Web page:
Good mothers work hard to ensure their children's academic success. I aspire to one day be one of those mothers. Right now though, not so much. This week, I've decided that I'm more burnt out on school than I EVER was when I was a student myself. Why is that?
A. Son #1 has never been a fan of school. I accept this. We've done everything that we could think of to convince him otherwise since 1st grade, but sometimes you just have to face it. Some people just hate school with a passion and as a parent you reach a point when you realize, "Hey, I can't FORCE somebody to like something. I can only force him to go." That's it. I've given him rewards for improving his grades and punishments for letting them slip. We've medicated and tutored... the whole nine yards. Honestly, he's doing better now than he ever has (which means we're celebrating his C average) but I can't take a whole lot of credit for his success. He has some fabulous teachers and he's matured a lot this year as well. He still hates writing. As he threw a royal fit over the injustice of having to write a 5 paragraph report the other night, I was utterly perplexed. Doesn't he realize that 5 paragraphs is nothing at all? I write that much on my blog voluntarily. For fun even.
B. Son #2 used to LOVE school. Up until this year, he never had less than straight A's (or S+'s the elementary equivalent of an A.) All of a sudden he's avoiding his schoolwork like a draft dodger in route to Mexico and his report card is sporting (gasp) F's. Here I've spent (I don't want to tell you how much) money over the years on book collections and educational games and science kits to nurture his gifted brain that was frequently bored and now he's decided that it's all "too hard" and won't put in ANY effort. I'm sorry Son, but you can't throw in the towel and drop out in 4th grade. You were born in the wrong era for that. Not to mention, you've spent the previous years of your childhood rubbing salt into your brother's wounds about how you can't believe he struggles in school because it's "so easy" for you. I suppose the fact that his report card is now better than yours should be deemed some sort of justice for your arrogant ways, but I can't get past my frustration with your laziness to truly enjoy the poetry of your brother getting to celebrate pulling in better grades than you for a change. All I know is, I do feel sort of childish for splashing you in the face with that cup of ice water the other night when you were throwing a tantrum about your homework that should have taken 30 minutes tops and you had already extended it into a 3 hour ordeal complete with tears and teeth gnashing while blaming every one but yourself.
C. Son #3 brought home a packet of work that they had done together in the classroom and he had apparently not "gotten". His teacher attached a note, "Mrs. Hensley, Russell doesn't understand this. Please work with him at home." Sure, I can do that. Then, I look through the packet and see that he REALLY didn't understand it. A weeks worth of math worksheets all incorrect. A weeks worth of alphabetical order worksheets also all incorrect. A couple of Scholastic News reports on Barack Obama's inauguration and Martin Luther King, Jr. day looking like Greek to him. So, I'm sitting with him at the kitchen table trying to find a way to explain something that his teacher obviously must have explained already only I don't have a masters in teaching and am wondering how I'm supposed to make it make sense if she couldn't. Somehow, we managed to get it all done (while fighting with Tatton about how he MUST finish his homework... and trying to convince Lane that the 5 paragraph report is NOT as big a deal as he's making it out to be and that he should really just plop down at the table and write it one paragraph at a time... and practicing reading with Brooke...)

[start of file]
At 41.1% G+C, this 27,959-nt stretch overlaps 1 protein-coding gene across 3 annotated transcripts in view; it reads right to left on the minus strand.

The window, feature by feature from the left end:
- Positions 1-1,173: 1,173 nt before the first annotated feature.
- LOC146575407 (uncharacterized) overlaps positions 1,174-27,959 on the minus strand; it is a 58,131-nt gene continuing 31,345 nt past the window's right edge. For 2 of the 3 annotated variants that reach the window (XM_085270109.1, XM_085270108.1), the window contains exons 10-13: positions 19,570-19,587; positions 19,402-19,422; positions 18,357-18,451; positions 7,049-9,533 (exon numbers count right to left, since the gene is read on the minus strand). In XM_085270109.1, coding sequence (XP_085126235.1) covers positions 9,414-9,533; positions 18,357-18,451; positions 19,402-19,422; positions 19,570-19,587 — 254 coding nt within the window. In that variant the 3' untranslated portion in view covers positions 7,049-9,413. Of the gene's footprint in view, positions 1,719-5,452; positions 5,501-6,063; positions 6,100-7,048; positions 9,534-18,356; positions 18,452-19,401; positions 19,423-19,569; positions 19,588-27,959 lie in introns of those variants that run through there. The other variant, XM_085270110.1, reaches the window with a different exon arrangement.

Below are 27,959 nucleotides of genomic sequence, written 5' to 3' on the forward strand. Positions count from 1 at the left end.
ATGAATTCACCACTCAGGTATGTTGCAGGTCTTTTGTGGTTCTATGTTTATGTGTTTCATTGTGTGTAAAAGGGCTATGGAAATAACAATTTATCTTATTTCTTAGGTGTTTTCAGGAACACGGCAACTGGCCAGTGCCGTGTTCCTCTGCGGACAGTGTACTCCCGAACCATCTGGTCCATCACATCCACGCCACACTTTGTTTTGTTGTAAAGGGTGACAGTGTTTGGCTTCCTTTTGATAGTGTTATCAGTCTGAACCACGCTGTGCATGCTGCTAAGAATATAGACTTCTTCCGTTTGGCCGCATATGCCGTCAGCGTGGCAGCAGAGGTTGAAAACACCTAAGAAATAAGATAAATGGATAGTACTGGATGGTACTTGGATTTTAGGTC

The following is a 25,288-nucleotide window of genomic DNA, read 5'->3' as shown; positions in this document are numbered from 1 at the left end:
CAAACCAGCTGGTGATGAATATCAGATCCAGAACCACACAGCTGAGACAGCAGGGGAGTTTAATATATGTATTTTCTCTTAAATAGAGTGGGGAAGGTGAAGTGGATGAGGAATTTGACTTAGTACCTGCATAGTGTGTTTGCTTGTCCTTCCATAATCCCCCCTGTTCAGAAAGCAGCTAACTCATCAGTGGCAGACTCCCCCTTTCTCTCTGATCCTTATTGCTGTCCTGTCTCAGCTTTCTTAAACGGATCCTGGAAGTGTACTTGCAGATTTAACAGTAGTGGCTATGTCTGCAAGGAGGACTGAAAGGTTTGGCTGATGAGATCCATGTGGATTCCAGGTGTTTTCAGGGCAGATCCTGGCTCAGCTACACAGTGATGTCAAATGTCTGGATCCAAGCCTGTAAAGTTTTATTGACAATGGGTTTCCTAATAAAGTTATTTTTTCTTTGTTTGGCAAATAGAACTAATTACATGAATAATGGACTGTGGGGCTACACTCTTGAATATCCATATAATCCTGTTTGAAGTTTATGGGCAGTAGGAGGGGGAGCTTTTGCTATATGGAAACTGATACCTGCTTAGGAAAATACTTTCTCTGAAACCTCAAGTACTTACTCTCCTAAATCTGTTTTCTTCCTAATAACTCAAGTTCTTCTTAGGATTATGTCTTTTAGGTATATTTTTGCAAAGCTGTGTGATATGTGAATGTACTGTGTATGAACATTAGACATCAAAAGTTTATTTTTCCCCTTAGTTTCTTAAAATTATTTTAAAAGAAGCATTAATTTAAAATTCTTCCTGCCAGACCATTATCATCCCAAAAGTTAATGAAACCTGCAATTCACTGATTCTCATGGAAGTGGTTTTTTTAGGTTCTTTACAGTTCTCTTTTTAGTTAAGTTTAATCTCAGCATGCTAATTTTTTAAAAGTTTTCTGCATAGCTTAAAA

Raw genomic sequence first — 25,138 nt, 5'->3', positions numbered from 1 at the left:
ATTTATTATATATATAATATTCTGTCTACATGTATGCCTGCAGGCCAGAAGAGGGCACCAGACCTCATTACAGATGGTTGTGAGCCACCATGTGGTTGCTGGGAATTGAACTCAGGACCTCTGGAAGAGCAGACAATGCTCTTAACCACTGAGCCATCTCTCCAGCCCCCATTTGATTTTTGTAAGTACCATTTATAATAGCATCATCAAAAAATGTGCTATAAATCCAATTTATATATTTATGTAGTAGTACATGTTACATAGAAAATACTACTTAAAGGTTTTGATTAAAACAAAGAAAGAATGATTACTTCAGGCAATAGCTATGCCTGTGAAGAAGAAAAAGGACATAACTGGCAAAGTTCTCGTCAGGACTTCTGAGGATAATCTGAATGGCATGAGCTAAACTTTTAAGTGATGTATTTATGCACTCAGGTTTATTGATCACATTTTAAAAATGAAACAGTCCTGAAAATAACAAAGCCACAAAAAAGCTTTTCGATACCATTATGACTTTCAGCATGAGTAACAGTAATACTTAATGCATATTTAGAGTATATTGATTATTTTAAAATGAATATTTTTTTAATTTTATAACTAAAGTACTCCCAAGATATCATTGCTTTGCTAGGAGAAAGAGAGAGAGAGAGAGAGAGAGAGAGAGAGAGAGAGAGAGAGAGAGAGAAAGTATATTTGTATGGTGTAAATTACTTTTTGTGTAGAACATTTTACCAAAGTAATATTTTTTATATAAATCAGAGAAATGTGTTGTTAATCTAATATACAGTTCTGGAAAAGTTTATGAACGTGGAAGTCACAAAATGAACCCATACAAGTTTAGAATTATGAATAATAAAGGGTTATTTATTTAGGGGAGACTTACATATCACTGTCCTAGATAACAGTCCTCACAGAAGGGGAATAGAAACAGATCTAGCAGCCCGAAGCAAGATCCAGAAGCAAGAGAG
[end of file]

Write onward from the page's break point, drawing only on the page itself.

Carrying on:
I'm just trying to figure out how when I was a kid, I managed to go to school, pull in good grades fairly effortlessly (I don't remember shedding all these tears that I'm seeing from my kids now) and still had time to run around outside climbing trees and riding bikes on my evenings and weekends? I don't remember my parents spending hours upon hours with me coaching me on reports and nagging me about all of the homework in my 30 lb. backpack. In fact, I don't remember having a backpack that caused chiropractor visits at all. So, when did this happen? When did it change so that my adult years now involve more schoolwork than my childhood ever seemed to? When did my kids stop having time to play and why does it seem we barely have any time to have a life outside of school unless their grades suffer for it? Grrr- maybe I was naive when I went into this parenting thing, but I'll tell you what: I never anticipated being this burnt out & exhausted from educating my kiddos and I would have never guessed that I'd have a kid who required anti-anxiety meds to go to school. Here our nation is in the middle of a childhood obesity epidemic and my kids are being held in at recess to catch up on missing assignments and doing even more schoolwork instead of physical activities on their evenings and weekends. I kind of doubt that their brains are even retaining any of it anyway since they're so burnt out themselves. That's my family planning motivation right there. Even though I'm a baby crazed mama who would LOVE to have more kids, I KNOW that I don't have the time or the energy for another one because I'm already so stressed and busy trying to keep up with the schoolwork for the ones I have. When you start getting so stressed over your child's homework that you break down and toss a glass of ice water on his tear streaked, whiny face, it's a good sign that you're incapable of handling more offspring and that MAYBE you shouldn't have had quite as many as you had in the first place.